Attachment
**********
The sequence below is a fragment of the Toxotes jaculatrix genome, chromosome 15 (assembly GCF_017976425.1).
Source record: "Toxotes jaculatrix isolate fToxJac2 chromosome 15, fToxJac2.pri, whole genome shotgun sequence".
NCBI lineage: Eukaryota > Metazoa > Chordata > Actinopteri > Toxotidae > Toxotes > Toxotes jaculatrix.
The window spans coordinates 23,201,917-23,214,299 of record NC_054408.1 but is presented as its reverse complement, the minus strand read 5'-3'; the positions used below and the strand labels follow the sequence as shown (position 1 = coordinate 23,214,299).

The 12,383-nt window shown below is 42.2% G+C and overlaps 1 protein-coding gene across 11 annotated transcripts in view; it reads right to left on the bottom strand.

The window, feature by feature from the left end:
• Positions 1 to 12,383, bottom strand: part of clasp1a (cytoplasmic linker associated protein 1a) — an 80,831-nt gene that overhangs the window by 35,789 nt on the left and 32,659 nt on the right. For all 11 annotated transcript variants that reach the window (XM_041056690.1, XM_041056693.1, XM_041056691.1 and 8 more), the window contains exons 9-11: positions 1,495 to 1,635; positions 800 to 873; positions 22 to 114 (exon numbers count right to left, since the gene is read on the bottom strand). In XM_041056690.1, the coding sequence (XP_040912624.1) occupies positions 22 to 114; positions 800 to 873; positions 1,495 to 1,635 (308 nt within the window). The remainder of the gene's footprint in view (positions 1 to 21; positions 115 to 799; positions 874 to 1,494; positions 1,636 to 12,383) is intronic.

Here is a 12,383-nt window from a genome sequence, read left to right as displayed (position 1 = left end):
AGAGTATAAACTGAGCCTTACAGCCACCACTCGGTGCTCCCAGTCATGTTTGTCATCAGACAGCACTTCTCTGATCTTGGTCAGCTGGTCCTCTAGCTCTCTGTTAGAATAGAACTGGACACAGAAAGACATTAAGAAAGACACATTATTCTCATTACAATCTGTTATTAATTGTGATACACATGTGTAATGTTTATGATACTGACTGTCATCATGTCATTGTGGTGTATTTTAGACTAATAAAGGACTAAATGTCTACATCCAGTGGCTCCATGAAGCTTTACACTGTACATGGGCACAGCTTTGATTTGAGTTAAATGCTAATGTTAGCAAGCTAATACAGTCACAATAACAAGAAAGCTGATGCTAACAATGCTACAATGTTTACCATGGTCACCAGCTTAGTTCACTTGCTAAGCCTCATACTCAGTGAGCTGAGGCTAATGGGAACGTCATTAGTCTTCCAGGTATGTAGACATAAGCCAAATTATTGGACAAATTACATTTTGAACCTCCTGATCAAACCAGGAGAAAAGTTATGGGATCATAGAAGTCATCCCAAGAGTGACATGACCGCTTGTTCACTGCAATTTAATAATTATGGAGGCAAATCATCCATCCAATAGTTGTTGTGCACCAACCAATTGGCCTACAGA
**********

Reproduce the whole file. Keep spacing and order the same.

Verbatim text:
The sequence below is a fragment of the Toxotes jaculatrix genome, chromosome 15 (assembly GCF_017976425.1).
Source record: "Toxotes jaculatrix isolate fToxJac2 chromosome 15, fToxJac2.pri, whole genome shotgun sequence".
NCBI lineage: Eukaryota > Metazoa > Chordata > Actinopteri > Toxotidae > Toxotes > Toxotes jaculatrix.
The window spans coordinates 23,201,917-23,214,299 of record NC_054408.1 but is presented as its reverse complement, the minus strand read 5'-3'; the positions used below and the strand labels follow the sequence as shown (position 1 = coordinate 23,214,299).

The 12,383-nt window shown below is 42.2% G+C and overlaps 1 protein-coding gene across 11 annotated transcripts in view; it reads right to left on the bottom strand.

The window, feature by feature from the left end:
• Positions 1 to 12,383, bottom strand: part of clasp1a (cytoplasmic linker associated protein 1a) — an 80,831-nt gene that overhangs the window by 35,789 nt on the left and 32,659 nt on the right. For all 11 annotated transcript variants that reach the window (XM_041056690.1, XM_041056693.1, XM_041056691.1 and 8 more), the window contains exons 9-11: positions 1,495 to 1,635; positions 800 to 873; positions 22 to 114 (exon numbers count right to left, since the gene is read on the bottom strand). In XM_041056690.1, the coding sequence (XP_040912624.1) occupies positions 22 to 114; positions 800 to 873; positions 1,495 to 1,635 (308 nt within the window). The remainder of the gene's footprint in view (positions 1 to 21; positions 115 to 799; positions 874 to 1,494; positions 1,636 to 12,383) is intronic.

Here is a 12,383-nt window from a genome sequence, read left to right as displayed (position 1 = left end):
AGAGTATAAACTGAGCCTTACAGCCACCACTCGGTGCTCCCAGTCATGTTTGTCATCAGACAGCACTTCTCTGATCTTGGTCAGCTGGTCCTCTAGCTCTCTGTTAGAATAGAACTGGACACAGAAAGACATTAAGAAAGACACATTATTCTCATTACAATCTGTTATTAATTGTGATACACATGTGTAATGTTTATGATACTGACTGTCATCATGTCATTGTGGTGTATTTTAGACTAATAAAGGACTAAATGTCTACATCCAGTGGCTCCATGAAGCTTTACACTGTACATGGGCACAGCTTTGATTTGAGTTAAATGCTAATGTTAGCAAGCTAATACAGTCACAATAACAAGAAAGCTGATGCTAACAATGCTACAATGTTTACCATGGTCACCAGCTTAGTTCACTTGCTAAGCCTCATACTCAGTGAGCTGAGGCTAATGGGAACGTCATTAGTCTTCCAGGTATGTAGACATAAGCCAAATTATTGGACAAATTACATTTTGAACCTCCTGATCAAACCAGGAGAAAAGTTATGGGATCATAGAAGTCATCCCAAGAGTGACATGACCGCTTGTTCACTGCAATTTAATAATTATGGAGGCAAATCATCCATCCAATAGTTGTTGTGCACCAACCAATTGGCCTACAGA